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              An overview on antidiabetic medicinal plants having insulin mimetic property.

              Diabetes mellitus is one of the common metabolic disorders acquiring around 2.8% of the world's population and is anticipated to cross 5.4% by the year 2025. Since long back herbal medicines have been the highly esteemed source of medicine therefore, they have become a growing part of modern, high-tech medicine. In view of the above aspects the present review provides profiles of plants (65 species) with hypoglycaemic properties, available through literature source from various database with proper categorization according to the parts used, mode of reduction in blood glucose (insulinomimetic or insulin secretagogues activity) and active phytoconstituents having insulin mimetics activity. From the review it was suggested that, plant showing hypoglycemic potential mainly belongs to the family Leguminoseae, Lamiaceae, Liliaceae, Cucurbitaceae, Asteraceae, Moraceae, Rosaceae and Araliaceae. The most active plants are Allium sativum, Gymnema sylvestre, Citrullus colocynthis, Trigonella foenum greacum, Momordica charantia and Ficus bengalensis. The review describes some new bioactive drugs and isolated compounds from plants such as roseoside, epigallocatechin gallate, beta-pyrazol-1-ylalanine, cinchonain Ib, leucocyandin 3-O-beta-d-galactosyl cellobioside, leucopelargonidin-3- O-alpha-L rhamnoside, glycyrrhetinic acid, dehydrotrametenolic acid, strictinin, isostrictinin, pedunculagin, epicatechin and christinin-A showing significant insulinomimetic and antidiabetic activity with more efficacy than conventional hypoglycaemic agents. Thus, from the review majorly, the antidiabetic activity of medicinal plants is attributed to the presence of polyphenols, flavonoids, terpenoids, coumarins and other constituents which show reduction in blood glucose levels. The review also discusses the management aspect of diabetes mellitus using these plants and their active principles.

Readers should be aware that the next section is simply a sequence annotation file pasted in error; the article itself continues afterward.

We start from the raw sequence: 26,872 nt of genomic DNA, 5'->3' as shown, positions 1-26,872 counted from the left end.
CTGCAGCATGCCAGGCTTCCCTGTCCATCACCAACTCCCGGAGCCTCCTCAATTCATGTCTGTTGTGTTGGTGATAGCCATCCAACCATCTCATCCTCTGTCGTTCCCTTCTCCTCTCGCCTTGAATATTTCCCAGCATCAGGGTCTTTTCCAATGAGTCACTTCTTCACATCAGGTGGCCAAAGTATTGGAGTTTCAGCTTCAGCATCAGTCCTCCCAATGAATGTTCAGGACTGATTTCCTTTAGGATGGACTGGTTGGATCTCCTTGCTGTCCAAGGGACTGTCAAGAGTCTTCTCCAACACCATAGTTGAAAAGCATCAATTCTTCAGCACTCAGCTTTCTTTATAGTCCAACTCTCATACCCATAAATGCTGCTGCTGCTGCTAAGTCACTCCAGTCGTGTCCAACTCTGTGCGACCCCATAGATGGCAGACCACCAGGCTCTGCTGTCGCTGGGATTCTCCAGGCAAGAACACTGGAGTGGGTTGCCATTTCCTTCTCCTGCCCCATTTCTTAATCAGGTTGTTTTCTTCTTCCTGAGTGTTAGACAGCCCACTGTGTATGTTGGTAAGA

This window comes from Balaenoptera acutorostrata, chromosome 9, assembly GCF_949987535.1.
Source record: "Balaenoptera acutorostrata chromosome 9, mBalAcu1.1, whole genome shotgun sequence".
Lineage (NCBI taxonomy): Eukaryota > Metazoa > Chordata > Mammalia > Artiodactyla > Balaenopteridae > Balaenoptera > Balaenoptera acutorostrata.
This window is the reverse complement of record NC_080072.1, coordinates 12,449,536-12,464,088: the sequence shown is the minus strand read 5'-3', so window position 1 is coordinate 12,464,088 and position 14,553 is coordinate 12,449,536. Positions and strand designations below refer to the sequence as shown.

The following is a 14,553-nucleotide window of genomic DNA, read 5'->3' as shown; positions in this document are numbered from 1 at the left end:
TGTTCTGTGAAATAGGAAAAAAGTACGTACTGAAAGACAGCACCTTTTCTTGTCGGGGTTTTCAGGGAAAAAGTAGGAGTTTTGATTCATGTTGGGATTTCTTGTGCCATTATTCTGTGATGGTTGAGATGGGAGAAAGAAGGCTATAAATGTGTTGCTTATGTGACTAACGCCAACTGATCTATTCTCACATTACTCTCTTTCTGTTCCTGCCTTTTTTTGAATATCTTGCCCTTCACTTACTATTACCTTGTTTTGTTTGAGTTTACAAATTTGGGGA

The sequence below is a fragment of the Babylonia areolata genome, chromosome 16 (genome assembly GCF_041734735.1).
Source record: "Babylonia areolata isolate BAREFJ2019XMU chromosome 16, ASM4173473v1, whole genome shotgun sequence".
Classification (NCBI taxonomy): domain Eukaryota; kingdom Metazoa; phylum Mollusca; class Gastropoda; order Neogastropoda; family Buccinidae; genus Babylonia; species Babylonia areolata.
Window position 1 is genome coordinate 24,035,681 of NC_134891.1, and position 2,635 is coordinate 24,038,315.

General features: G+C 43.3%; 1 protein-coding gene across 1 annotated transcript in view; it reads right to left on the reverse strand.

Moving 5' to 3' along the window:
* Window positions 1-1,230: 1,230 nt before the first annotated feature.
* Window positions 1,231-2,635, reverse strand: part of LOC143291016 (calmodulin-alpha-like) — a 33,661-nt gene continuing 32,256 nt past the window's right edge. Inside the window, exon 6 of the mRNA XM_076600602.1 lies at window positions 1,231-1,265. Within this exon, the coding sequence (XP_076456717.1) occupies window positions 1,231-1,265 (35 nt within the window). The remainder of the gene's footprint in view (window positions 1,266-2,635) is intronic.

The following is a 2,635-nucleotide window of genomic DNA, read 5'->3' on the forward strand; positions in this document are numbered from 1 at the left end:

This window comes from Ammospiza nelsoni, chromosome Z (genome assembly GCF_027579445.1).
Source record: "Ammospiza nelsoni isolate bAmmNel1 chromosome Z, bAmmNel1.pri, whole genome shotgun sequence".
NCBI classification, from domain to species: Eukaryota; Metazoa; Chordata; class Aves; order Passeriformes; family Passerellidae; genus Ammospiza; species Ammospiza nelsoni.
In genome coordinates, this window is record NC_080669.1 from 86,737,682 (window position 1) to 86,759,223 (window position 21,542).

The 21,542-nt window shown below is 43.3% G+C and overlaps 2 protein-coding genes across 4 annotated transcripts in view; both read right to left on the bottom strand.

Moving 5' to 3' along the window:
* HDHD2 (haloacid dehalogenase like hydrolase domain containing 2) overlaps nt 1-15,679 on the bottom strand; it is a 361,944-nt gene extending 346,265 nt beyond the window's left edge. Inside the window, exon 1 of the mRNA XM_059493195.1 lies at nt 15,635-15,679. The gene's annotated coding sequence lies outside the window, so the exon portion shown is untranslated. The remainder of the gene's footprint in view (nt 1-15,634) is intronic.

Author and article information

                Role: Academic Editor
                11 September 2019
                September 2019
                : 24
                : 18
                [1 ]Diabetes Research Center, Traditional Chinese Medicine School, Beijing University of Chinese Medicine, Beijing 100029, China; bybucm@ 123456163.com (Y.B.); zhuruyuan7@ 123456163.com (R.Z.); tymtianyimiao@ 123456126.com (Y.T.); bucmlirui@ 123456163.com (R.L.); cbb8969@ 123456163.com (B.C.); zhangxiaohaoxyz@ 123456163.com (H.Z.); xiabk1230@ 123456163.com (B.X.); bucmzhaodandan@ 123456163.com (D.Z.); xiaofang.tcm@ 123456163.com (F.M.)
                [2 ]Sino-Canada Anti-Fibrosis Center, Traditional Chinese Medicine School, Beijing University of Chinese Medicine, Beijing 100029, China
                Author notes
                [* ]Correspondence: dongwei1006@ 123456gmail.com (D.Z.); gaosihua1216@ 123456163.com (S.G.); Tel.: +86-10-64286915 (S.G.)
                © 2019 by the authors.

                Licensee MDPI, Basel, Switzerland. This article is an open access article distributed under the terms and conditions of the Creative Commons Attribution (CC BY) license ( http://creativecommons.org/licenses/by/4.0/).